If Mastodon weren’t so astoundingly accomplished on a technical level, as musicians who’ve entirely mastered their heavy metal art, then taking the Atlanta foursome seriously would be very difficult indeed.
Firstly, there’s the name. Apologies to dirty-kneed archaeologists out there, but essentially naming yourselves Fuck-Off Enormous Extinct Elephant doesn’t tick all that many boxes of cool. Black Sabbath it sure ain’t, and everybody knows that if you’re absolutely insistent on naming your band after an animal, make it some variety of tiger. Tigers are way cool, elephants significantly less so – one will eat a sticky bun from your hand, the other the bun and your hand.
Secondly, there are the lyrics. We’ve had a whole album based on Herman Melville’s most-famous tome, and now we’re subjected to wordplay straight from the World Of Warcraft screen: “The demon skin is covered in fine mist / Opened his hand in my hand / Holding my eyes to the future / Hovering above myself.” Some pimpled and bespectacled teenager who won’t get laid for another five years is having a wet dream to lyrics like these, right now. Yes, that is a shiver that just ran down your spine. Mine too.
Yet, we forgive Mastodon these should-be shortcomings, because when every last avenue of critical analysis is extinguished, and every potential failing assessed, the band Still Fucking Rocks – harder, better, and faster than any of their peers. Throughout Crack The Skye they repeatedly deliver the kind of dizzying riff-work that’s designed solely to frustrate the shit out of Guitar Hero worshippers by out-manoeuvring even the fanciest PlayStation fingerwork. Players of said six-string parts, Brent Hinds (who’s also an accomplished banjo player) and Bill Kelliher, build layers of amplification so very thick that listening to portions of this record is akin to being trapped in a tunnel beneath the sea with roaring behemoths at both exits – it’s intoxicating in its beastly beauty, but all the while you feel there’s no way out, that either the walls will crumble or you’ll head towards a to-the-death duel you can’t possibly win.
Vocally, this is Mastodon on a whole new level – where debut Remission and its follow-up Leviathan presented battle-cry bellowing to the forefront of the mix, and immediate predecessor Blood Mountain diluted this aggression partially, subsequently opening doors to whole new markets, Crack The Skye never once relies on hoarse larynxes to hold down audience attention. Twin vocalists Hinds and (bassist) Troy Sanders weave their fantastical imagery with clarity unbecoming of many a metal band; as such, they build bridges to the progressive-rock world, something that will appeal greatly to fans of total album immersion. Get sucked into this black hole of a record and there’s no telling where it’ll leave your mind.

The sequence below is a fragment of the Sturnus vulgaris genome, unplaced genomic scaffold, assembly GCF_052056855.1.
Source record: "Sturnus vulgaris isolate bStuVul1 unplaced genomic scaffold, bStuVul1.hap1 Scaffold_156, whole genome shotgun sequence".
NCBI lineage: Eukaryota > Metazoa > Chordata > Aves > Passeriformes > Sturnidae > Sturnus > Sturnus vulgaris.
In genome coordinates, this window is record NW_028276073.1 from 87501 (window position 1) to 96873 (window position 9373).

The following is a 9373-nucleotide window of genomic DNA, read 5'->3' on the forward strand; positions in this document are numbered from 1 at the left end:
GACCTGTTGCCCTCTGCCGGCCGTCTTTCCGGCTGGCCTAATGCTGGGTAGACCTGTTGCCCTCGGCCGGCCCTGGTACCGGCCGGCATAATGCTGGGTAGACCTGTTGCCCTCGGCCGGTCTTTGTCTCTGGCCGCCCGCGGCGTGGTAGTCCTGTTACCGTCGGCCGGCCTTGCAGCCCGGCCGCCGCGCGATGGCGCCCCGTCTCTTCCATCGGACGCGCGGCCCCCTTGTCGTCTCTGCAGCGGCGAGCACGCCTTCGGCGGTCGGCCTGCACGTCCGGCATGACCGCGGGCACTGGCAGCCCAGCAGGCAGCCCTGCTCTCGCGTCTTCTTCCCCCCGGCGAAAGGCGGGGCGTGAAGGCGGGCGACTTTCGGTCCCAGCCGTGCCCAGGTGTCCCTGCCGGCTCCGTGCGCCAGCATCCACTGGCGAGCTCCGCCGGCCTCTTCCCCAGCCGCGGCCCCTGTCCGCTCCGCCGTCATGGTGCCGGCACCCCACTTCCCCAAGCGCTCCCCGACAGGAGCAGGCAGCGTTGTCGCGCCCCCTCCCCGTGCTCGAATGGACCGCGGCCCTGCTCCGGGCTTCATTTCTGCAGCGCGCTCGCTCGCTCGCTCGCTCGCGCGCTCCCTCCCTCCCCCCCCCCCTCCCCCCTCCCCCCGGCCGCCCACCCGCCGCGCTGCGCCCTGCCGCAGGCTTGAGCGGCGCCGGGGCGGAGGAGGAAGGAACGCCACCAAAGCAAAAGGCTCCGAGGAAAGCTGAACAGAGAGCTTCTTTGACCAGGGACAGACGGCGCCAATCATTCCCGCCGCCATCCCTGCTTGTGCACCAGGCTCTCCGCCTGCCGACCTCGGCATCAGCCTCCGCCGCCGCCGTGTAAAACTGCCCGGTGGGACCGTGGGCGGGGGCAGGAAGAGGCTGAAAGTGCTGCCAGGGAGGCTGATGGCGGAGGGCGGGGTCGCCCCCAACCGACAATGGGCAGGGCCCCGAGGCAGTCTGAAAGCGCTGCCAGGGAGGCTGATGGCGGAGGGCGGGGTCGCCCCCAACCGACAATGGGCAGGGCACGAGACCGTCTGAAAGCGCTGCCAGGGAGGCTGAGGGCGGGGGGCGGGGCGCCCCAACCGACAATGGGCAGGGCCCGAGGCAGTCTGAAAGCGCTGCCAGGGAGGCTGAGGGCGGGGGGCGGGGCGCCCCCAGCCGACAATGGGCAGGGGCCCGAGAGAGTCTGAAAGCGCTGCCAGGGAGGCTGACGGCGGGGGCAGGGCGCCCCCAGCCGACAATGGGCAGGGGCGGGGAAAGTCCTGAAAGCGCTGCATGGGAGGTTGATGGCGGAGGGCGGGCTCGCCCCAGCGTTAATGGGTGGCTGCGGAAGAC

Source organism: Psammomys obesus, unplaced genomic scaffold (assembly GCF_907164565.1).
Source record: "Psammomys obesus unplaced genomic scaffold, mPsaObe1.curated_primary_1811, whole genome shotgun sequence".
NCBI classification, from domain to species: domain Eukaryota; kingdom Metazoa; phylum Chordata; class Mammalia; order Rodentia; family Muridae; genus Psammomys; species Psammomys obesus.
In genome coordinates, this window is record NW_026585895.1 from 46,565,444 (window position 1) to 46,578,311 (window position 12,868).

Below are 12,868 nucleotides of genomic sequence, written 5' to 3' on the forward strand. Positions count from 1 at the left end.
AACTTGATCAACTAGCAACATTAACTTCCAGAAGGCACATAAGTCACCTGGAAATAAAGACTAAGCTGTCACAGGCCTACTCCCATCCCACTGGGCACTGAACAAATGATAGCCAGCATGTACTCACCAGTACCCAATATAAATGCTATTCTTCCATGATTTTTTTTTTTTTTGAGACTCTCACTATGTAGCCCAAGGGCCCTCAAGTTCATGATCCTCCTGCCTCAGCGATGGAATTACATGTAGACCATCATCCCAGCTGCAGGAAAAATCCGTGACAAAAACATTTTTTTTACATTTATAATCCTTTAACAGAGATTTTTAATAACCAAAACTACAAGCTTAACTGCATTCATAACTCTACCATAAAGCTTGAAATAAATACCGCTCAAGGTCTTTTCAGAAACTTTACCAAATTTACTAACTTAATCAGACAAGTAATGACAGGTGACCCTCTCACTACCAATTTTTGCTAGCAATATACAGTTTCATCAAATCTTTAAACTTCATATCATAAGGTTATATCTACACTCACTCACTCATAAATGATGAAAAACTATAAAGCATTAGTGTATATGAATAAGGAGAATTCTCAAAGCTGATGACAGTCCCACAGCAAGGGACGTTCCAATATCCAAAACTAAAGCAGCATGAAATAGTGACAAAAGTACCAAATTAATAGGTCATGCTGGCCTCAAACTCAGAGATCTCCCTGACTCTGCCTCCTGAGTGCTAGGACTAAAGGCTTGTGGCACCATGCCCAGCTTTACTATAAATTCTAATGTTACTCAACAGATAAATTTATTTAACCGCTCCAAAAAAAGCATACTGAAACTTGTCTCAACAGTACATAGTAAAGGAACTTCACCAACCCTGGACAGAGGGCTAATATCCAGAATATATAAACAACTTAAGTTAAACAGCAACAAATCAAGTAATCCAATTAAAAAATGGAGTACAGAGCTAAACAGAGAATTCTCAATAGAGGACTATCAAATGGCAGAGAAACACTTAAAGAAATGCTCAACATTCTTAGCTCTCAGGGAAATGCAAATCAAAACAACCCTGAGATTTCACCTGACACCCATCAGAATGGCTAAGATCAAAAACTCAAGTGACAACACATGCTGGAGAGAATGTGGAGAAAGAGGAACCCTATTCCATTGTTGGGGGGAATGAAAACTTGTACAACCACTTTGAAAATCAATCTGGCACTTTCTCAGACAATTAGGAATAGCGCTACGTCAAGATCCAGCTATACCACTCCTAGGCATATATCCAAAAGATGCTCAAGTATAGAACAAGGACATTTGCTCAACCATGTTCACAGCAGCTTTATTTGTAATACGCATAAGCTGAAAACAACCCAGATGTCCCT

Of course, the subject matter – by the band’s own admission they’re exploring realms beyond the physical plane, encouraging listeners to join them as they venture into other worlds of out-of-body escapism, plus there’s on-record proclamation of Russian Tsar themes – will divide opinion: on the one hand, it’s possible to interpret everything as utter nonsense; the other, engrossing material that could spawn more screenplay drafts than a thousand role-play games for whatever next-gen’ console you call your own. (Speaking of which, a film version of Shadow Of The Colossus? That’ll never work.) But while the band expresses themselves in a way that conveys a certain distance between true feelings and their recorded output, it’s worth noting that drummer Brann Dailor’s late sister was called Skye, and he’s previously told reporters that this album is something of a tribute to her; she committed suicide aged 14. Mask its heart with sheets of steel it may, but Crack The Skye carries no little emotional weight alongside its mightily muscular and meticulously masterful musicianship.
Which, ultimately, sells it above all other evident traits – from Dailor’s phenomenal drum work through to the ever-entrancing interplay between Hinds and Kelliher, Mastodon’s end product is mightier than The Sword. And Slayer. And… fuck it, and Metallica. Wanna hear the real masters of puppets? Pop this record on and recoil as you realise the aforementioned are but limp and loose-limbed marionettes compared to Mastodon’s array of all-conquering modern metal cacophonies.
8Milton Savage's Score